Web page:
“She was the sweetest thing this side of heaven,” said her grandfather, the Rev. Kenneth Thomas Sr., 71.
Hinds, who grew up in Prince George’s County, became the first person slain in the District this year, continuing a homicide crisis that left 274 victims dead in 2023, the city’s highest annual toll in a quarter-century.
Police said Tuesday night they had arrested Jelani Cousin, 18, of Northeast Washington, and charged him with second-degree murder. He could make a court appearance on Wednesday.
“She had big dreams and big plans,” said Thomas, pastor of Johnson Memorial Baptist Church in Southeast Washington. “And we had big dreams and big plans for her. And now she’s gone. And for what? Because somebody was being stupid. And this city tells these kids they can be stupid, and that nobody is going to be held accountable. It’s shameful.”
Thomas was referring to a political debate in D.C. over how to drive down crime. Mayor Muriel E. Bowser (D), along with Police Chief Pamela A. Smith and some D.C. Council members, are advocating for more aggressive policing, prosecutions and detentions, arguing that the city’s public safety and justice systems have failed to hold criminals responsible.
“I even told a police officer, the problem here in D.C. is you guys don’t have any way to hold these kids accountable,” said Thomas, who grew up in Northeast Washington and lives in the Clinton area of Prince George’s. “Your laws say they can do whatever they want. They have no fear.”
D.C. Council member Matthew Frumin (D-Ward 3), who represents the area where the hotel is located, said there will be a public-safety community meeting with Smith on Jan. 17.
“We face an epidemic of gun violence in our city that impacts every resident regardless of age, income, or Ward, and we must work together across government to empower public safety agencies to stem the tide of violence,” Frumin said in a statement on X, formerly Twitter, after Hinds was killed.
Hinds grew up in Maryland with her mother; her younger sister, now 13; and her grandparents. At 16, she took an interest in photography and taught herself how to take and edit pictures. She graduated from Henry A. Wise Jr. High School in Upper Marlboro, where she was the student body president.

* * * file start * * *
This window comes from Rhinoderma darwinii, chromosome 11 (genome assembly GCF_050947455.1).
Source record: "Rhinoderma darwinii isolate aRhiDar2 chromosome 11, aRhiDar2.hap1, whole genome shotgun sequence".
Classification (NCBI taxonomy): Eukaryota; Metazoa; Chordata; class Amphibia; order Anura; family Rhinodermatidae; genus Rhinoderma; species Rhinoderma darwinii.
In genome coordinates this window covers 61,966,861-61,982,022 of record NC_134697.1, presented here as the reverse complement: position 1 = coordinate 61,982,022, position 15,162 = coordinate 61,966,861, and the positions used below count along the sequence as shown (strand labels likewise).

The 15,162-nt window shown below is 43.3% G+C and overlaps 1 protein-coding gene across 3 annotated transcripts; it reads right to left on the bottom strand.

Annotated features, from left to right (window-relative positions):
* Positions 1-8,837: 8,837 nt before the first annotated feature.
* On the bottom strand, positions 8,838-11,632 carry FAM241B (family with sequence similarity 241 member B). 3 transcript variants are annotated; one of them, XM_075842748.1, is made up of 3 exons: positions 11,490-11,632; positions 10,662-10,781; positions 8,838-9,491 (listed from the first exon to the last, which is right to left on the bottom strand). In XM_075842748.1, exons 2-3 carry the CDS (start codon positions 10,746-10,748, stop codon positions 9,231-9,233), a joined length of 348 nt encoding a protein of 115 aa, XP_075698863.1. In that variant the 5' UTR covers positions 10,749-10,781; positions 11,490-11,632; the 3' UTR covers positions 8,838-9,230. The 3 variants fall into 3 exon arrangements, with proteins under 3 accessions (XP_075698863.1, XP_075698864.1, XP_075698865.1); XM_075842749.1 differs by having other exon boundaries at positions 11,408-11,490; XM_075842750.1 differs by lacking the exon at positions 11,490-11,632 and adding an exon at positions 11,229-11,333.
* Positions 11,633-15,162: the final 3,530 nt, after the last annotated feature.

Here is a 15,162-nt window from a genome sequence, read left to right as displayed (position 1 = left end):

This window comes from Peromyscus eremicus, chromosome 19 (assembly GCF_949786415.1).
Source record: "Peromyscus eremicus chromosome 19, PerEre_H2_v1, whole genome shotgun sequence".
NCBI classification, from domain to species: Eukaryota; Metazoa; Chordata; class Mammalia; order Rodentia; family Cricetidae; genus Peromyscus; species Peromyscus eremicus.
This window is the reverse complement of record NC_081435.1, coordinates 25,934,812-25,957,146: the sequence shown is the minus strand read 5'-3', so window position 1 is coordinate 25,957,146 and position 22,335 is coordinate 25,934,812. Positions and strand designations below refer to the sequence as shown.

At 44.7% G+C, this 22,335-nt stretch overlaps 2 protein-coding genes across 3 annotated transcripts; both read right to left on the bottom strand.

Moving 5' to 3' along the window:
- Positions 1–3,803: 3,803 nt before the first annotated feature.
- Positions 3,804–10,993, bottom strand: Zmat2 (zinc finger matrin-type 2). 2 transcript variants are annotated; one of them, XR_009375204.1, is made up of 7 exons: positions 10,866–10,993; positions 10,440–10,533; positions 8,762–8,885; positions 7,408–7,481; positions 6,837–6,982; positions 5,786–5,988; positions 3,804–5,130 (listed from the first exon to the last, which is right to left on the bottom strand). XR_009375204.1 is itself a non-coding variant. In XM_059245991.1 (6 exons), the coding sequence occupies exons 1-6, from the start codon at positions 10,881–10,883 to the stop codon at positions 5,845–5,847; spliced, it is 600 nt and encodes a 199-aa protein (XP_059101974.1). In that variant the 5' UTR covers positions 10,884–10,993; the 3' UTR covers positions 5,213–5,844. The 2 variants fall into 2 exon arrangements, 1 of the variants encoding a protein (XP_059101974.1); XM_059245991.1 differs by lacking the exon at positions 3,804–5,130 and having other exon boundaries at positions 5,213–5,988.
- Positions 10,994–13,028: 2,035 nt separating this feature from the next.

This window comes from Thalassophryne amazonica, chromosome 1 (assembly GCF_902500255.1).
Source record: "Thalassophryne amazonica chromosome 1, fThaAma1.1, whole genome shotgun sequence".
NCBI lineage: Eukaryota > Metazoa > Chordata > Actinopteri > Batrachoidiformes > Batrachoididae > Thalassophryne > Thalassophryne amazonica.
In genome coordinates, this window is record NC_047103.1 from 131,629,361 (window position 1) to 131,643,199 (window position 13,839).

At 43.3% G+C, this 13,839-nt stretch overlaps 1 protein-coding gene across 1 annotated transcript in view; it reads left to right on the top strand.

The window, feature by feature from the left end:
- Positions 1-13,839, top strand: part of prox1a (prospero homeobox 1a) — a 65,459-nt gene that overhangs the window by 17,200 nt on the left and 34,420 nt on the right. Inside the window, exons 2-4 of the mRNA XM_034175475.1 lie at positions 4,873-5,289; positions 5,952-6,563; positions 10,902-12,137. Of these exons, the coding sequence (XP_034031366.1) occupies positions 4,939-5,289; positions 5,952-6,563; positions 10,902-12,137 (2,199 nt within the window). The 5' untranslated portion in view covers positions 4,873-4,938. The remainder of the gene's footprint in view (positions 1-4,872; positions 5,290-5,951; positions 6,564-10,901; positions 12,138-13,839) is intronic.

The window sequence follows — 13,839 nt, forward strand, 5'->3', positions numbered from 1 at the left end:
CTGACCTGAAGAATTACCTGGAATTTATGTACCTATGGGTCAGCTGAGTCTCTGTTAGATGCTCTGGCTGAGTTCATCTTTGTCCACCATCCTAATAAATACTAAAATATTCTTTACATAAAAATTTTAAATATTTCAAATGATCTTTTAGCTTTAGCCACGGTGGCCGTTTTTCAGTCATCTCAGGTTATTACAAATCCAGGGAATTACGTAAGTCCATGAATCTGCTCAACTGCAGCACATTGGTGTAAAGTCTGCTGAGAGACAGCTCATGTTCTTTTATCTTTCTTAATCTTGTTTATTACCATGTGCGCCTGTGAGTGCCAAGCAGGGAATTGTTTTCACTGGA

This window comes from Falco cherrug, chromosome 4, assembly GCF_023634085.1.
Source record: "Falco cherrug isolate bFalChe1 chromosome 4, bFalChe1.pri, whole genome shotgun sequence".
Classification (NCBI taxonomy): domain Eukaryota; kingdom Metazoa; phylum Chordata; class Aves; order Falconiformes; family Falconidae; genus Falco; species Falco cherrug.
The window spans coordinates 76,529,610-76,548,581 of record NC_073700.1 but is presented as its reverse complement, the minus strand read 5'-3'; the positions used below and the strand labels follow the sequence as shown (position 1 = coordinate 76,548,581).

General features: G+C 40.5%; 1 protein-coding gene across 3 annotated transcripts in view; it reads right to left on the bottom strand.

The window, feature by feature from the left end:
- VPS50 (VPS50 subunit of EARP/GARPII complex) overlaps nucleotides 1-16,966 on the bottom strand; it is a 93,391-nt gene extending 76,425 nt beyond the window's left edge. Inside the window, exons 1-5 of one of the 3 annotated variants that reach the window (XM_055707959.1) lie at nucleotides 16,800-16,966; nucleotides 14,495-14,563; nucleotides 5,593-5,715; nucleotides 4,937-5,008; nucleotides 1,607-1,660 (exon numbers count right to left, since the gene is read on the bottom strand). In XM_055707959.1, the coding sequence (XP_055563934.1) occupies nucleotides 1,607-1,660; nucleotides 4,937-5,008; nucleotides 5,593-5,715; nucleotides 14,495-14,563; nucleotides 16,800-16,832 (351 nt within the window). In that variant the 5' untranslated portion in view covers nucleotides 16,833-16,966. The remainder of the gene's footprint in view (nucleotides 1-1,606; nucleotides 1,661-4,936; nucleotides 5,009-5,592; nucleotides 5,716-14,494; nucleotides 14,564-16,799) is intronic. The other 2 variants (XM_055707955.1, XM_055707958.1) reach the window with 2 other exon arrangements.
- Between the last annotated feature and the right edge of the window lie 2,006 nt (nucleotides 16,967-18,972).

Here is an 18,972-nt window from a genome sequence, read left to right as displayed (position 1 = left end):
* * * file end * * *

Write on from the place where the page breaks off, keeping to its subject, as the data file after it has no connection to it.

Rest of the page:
Thomas said his granddaughter played softball and helped coach the girls’ lacrosse team, which he thinks sparked her interest in sports administration. The family visited several universities, and wound up choosing the first school she had seen, LSU in Baton Rouge.
“She was smart,” said her mother, Tiffany Falden. “She was friendly, articulate, educated. She just had a beautiful spirit.”
Falden, an accountant, said her daughter had no shortage of friends in high school and instantly bonded with dorm mates and classmates at LSU. “She found her place there,” Falden said.
“When she first got down there, she called me and said, ‘This is really hard,’” Thomas recalled. “I encouraged her. I reminded her who she was and that she could do whatever she decided to do. She called me back and said she was fine.”
Thomas said the family visited Hinds at LSU and that Hinds came home for Thanksgiving — for her grandmother’s cooking — and again for Christmas. Thomas said her daughter’s best friend asked her to go to the New Year’s party and, out of loyalty, Hinds agreed. “She didn’t really go out” regularly, her grandfather said.
The hotel is in the 4300 block of Military Road in the Friendship Heights area, near the D.C. border with Maryland.
Thomas said police told him that the party was initially all-female, but that someone, unbeknownst to the others, invited young men. He said there was a dispute involving their presence, during which a shot was fired. He said police told him they do not think Hinds was the shooter’s target.
A D.C. police spokesman confirmed there was an argument but he declined to comment further, citing the ongoing investigation. Police said earlier Tuesday they were looking for a young male seen leaving the hotel, but they did not know his identity.
Thomas said he would tell Smith — who is also an ordained Baptist minister — “that she has the authority to do more, and she needs to do more.” He said the crime crisis does not need “politically correct” speech.
“People are dying,” he said.
Thomas said he has conducted “too many” funerals for young people. And he said he will preside at the services for his granddaughter. But he hasn’t yet found the words he’ll deliver.
“I will let the spirit lead me,” he said.
Razzan Nakhlawi contributed to this report.